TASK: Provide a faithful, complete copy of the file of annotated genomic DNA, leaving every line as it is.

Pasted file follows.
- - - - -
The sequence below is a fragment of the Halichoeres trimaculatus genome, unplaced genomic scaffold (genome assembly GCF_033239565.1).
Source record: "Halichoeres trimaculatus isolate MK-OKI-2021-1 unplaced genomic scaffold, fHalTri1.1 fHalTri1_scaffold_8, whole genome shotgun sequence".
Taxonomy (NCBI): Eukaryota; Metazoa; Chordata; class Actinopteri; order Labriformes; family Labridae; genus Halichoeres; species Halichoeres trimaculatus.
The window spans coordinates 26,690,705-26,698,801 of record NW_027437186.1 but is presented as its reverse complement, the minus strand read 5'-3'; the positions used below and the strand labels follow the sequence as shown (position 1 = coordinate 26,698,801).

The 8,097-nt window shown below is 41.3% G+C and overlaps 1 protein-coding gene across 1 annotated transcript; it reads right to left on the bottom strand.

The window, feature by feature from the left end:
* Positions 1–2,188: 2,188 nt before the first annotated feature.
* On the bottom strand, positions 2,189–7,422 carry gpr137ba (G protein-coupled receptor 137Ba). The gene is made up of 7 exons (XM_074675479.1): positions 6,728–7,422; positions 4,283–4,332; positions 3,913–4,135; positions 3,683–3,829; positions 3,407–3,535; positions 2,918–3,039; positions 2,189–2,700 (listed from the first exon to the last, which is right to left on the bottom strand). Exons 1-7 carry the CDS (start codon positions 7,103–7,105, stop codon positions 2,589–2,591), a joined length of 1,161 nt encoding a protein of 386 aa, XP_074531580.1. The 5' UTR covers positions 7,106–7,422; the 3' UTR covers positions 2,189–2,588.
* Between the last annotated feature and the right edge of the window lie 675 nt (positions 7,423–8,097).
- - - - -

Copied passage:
The sequence below is a fragment of the Halichoeres trimaculatus genome, unplaced genomic scaffold (genome assembly GCF_033239565.1).
Source record: "Halichoeres trimaculatus isolate MK-OKI-2021-1 unplaced genomic scaffold, fHalTri1.1 fHalTri1_scaffold_8, whole genome shotgun sequence".
Taxonomy (NCBI): Eukaryota; Metazoa; Chordata; class Actinopteri; order Labriformes; family Labridae; genus Halichoeres; species Halichoeres trimaculatus.
The window spans coordinates 26,690,705-26,698,801 of record NW_027437186.1 but is presented as its reverse complement, the minus strand read 5'-3'; the positions used below and the strand labels follow the sequence as shown (position 1 = coordinate 26,698,801).

The 8,097-nt window shown below is 41.3% G+C and overlaps 1 protein-coding gene across 1 annotated transcript; it reads right to left on the bottom strand.

The window, feature by feature from the left end:
* Positions 1–2,188: 2,188 nt before the first annotated feature.
* On the bottom strand, positions 2,189–7,422 carry gpr137ba (G protein-coupled receptor 137Ba). The gene is made up of 7 exons (XM_074675479.1): positions 6,728–7,422; positions 4,283–4,332; positions 3,913–4,135; positions 3,683–3,829; positions 3,407–3,535; positions 2,918–3,039; positions 2,189–2,700 (listed from the first exon to the last, which is right to left on the bottom strand). Exons 1-7 carry the CDS (start codon positions 7,103–7,105, stop codon positions 2,589–2,591), a joined length of 1,161 nt encoding a protein of 386 aa, XP_074531580.1. The 5' UTR covers positions 7,106–7,422; the 3' UTR covers positions 2,189–2,588.
* Between the last annotated feature and the right edge of the window lie 675 nt (positions 7,423–8,097).